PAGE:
• TiredThinker
    314
    We all have to sleep, and we generally feel better afterwards. But we don't yet know all it does for us. I imagine as kids many of us feared bedtime because it removes consciousness for an uncertain amount of time. And much older people fear dying in their sleep which consciousness in their case can help prevent. Is going to sleep routinely kind of like an acceptance of death? Of the unknown?
  • The Opposite
    1.1k
    equating sleep and death is clichéd.

    Sleeping is part of life; it's something that can't physically be done when dead.
  • MAYAEL
    154
    My theory is that there are many different realms and when we sleep we experience them
  • 180 Proof
    7k
    "There is no god but Death and Sleep is her prophet." :death: :flower:
    Is going to sleep routinely kind of like an acceptance of death? Of the unknown?TiredThinker
    I'd say sleep, among its other functions, involuntarily habituates one to prolonged loss of one's self-awareness and thereby diminishes with age the anxiety of the inevitability of one's own death. Regardless, btw, the fear of dying (suffering) and the death of others remains – sleepwalking dreams of counterfactuals (e.g. "electric sheep"). :yawn:
  • Agent Smith
    1.2k
    When someone goes to bed, he expects to wake up. A far cry from death from which no recoveries have been documented (pace Christianity, Christ's resurrection). I doubt if being able to sleep implies that one accepts death. Hypnos and Thanatos are brothers, yes, but the former is finite and the other infinite; exact opposites when you look at it like that.
  • 180 Proof
    7k
    Hypnos and Thanatos are brothers, yes, but the former is finite and the other infinite; exact opposites when you look at it like that.Agent Smith
    Mirror images.
  • TiredThinker
    314


    We expect to wake up yes, but it is never promised, and we know we will succumb eventually so non-acceptance is pointless. But certainly we'd prefer to be aware of our environment and self. If we tried to stay awake to the extent that it kills us that would certainly be dedication to extending awareness and sense of self that we hope to keep.
  • Agent Smith
    1.2k
    Mirror images.180 Proof

    :up: :ok:

    We expect to wake up yes, but it is never promised, and we know we will succumb eventually so non-acceptance is pointless. But certainly we'd prefer to be aware of our environment and self. If we tried to stay awake to the extent that it kills us that would certainly be dedication to extending awareness and sense of self that we hope to keep.TiredThinker

    How about if I put it this way: From sleep, it's possible to wake up but from death, there's no such thing as life.
  • InvoluntaryDecorum
    5
    But it doesn't remove consciousness
  • Varde
    152
    Oddly, more.

    It is acceptance of death and it's further form decrepit; you're not there, mirrored, thus you are not there twice.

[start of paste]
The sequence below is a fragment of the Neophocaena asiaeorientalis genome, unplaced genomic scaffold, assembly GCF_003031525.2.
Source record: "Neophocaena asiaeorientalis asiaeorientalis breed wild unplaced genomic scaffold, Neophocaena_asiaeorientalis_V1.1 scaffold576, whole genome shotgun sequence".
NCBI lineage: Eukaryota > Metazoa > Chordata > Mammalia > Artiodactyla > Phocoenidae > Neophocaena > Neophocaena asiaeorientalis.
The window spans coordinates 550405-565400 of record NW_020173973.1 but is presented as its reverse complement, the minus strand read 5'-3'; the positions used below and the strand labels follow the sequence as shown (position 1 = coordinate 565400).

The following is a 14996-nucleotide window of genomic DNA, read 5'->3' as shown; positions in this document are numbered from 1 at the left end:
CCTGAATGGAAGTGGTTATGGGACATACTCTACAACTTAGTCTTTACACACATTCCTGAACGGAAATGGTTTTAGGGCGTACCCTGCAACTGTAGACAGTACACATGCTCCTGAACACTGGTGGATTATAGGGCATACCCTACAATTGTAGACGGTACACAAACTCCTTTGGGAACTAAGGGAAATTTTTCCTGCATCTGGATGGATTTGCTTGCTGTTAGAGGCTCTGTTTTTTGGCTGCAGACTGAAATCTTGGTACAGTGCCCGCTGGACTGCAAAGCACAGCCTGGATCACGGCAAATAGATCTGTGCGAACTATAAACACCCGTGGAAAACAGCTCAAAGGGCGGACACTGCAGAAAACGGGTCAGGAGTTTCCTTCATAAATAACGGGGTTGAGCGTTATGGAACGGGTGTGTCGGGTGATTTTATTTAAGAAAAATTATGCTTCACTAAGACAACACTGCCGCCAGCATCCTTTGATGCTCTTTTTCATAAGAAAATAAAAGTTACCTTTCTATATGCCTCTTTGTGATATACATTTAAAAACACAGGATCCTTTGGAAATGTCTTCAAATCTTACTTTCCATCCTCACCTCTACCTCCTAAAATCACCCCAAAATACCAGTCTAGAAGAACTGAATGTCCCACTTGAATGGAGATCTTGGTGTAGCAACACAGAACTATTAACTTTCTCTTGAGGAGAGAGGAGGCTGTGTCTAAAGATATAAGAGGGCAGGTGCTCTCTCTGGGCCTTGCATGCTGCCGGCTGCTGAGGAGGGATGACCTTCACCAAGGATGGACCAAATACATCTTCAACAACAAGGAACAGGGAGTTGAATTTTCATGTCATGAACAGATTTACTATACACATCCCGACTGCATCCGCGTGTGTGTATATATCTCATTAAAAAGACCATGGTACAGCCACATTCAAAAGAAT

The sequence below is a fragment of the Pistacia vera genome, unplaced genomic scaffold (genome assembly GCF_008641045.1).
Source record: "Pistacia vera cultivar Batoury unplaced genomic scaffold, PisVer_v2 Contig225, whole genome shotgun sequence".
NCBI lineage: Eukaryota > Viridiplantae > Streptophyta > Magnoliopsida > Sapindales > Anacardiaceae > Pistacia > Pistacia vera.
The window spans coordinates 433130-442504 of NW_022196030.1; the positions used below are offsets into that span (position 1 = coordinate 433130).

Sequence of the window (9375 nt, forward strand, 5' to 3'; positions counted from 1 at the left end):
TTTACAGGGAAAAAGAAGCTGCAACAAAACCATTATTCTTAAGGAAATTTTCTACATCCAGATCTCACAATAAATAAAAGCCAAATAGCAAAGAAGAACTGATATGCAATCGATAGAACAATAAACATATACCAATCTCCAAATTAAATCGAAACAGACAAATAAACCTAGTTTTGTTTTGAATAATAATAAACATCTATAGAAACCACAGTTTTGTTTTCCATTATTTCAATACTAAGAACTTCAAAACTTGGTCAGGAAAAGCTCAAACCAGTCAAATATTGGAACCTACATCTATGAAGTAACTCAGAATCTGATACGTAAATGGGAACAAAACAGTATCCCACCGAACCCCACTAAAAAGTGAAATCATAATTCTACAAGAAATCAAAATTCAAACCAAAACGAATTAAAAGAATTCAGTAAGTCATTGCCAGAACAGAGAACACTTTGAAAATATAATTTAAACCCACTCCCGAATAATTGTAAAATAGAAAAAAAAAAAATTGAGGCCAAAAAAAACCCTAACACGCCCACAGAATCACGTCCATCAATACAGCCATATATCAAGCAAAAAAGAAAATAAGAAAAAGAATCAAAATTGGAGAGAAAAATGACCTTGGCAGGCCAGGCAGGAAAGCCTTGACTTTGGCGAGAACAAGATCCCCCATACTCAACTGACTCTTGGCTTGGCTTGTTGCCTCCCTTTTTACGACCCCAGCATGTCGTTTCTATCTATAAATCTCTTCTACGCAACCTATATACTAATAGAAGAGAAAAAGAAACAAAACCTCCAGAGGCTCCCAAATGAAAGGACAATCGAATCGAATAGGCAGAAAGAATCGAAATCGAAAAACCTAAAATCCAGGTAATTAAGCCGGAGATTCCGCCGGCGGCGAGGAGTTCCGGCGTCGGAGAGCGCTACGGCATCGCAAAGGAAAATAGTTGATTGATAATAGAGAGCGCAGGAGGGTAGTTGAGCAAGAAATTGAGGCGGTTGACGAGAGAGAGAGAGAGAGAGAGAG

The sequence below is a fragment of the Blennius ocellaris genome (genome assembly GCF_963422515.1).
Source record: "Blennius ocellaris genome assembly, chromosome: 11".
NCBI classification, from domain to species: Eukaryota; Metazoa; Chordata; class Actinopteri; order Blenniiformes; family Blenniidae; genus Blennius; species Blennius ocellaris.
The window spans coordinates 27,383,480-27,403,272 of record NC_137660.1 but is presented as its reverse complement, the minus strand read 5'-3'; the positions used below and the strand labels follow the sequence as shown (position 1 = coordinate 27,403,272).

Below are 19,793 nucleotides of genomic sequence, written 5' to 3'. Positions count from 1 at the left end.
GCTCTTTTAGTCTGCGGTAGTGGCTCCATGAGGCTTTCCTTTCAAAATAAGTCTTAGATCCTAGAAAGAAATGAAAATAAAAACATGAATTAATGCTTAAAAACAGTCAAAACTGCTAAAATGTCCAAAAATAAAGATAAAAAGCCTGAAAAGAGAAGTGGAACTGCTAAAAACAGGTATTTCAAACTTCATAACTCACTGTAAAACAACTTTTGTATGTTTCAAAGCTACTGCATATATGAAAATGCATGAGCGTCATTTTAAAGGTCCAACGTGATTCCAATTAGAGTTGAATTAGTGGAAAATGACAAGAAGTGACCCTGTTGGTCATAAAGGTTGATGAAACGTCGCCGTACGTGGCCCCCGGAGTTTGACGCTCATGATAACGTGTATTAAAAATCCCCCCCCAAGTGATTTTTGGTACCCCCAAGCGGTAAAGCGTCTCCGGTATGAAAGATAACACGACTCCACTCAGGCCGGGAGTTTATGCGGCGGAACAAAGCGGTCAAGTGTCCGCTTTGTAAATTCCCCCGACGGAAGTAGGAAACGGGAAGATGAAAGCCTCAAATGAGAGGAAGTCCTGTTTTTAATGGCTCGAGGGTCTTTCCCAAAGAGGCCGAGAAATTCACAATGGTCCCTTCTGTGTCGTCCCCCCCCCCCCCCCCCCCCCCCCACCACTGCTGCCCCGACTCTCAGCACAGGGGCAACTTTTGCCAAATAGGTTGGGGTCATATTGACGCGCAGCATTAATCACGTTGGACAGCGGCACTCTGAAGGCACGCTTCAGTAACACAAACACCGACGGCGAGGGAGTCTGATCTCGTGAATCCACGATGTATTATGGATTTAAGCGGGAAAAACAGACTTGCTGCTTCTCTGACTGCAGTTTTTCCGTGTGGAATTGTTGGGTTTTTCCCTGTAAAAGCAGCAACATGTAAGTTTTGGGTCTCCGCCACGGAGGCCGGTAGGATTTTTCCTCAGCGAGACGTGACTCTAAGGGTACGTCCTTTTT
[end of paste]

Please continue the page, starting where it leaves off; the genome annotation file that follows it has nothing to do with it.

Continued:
It is a precondition of ugliness; you tire out.

    It is a prerequisite of afterlife and sacrelige; you dream and recover.
  • Agent Smith
    1.2k
    It's rather obvious why the brain switches off at night although that's no longer true with artificial lighting and all. There's nothing for the brain to be about in the pitch dark of night - might as well turn it (the brain) off, why waste energy?

    However, it's only consciousness (the brain) that's got a diurnal cycle; the kidneys, the liver, presumably other organs too, continue functioning as if the earth doesn't rotate around its axis or, for our forbears, as if the sun never went around the earth.

    Consciousness and light are connected in some way. I've mentioned the obvious link above, but there could be more if only we look for them. What about the blind? Genetic inheritance explains their nightly shuteye; the question is are the blind really conscious? What about eyeless organisms, are they conscious?
  • pfirefry
    36
    There's nothing for the brain to be about in the pitch dark of night - might as well turn it (the brain) off, why waste energy?Agent Smith

    If you're curious about the nature of sleep or wish to improve your sleep, there is a good book "Why We Sleep" by Matthew Walker. In this book, Matthew claims that all animal species sleep, including those who can see in the dark:

    Without exception, every animal species studied to date sleeps, or engages in something remarkably like it. This includes insects, such as flies, bees, cockroaches, and scorpions; fish, from small perch to the largest sharks; amphibians, such as frogs; and reptiles, such as turtles, Komodo dragons, and chameleons. All have bona fide sleep. Ascend the evolutionary ladder further and we find that all types of birds and mammals sleep: from shrews to parrots, kangaroos, polar bears, bats, and, of course, we humans. Sleep is universal.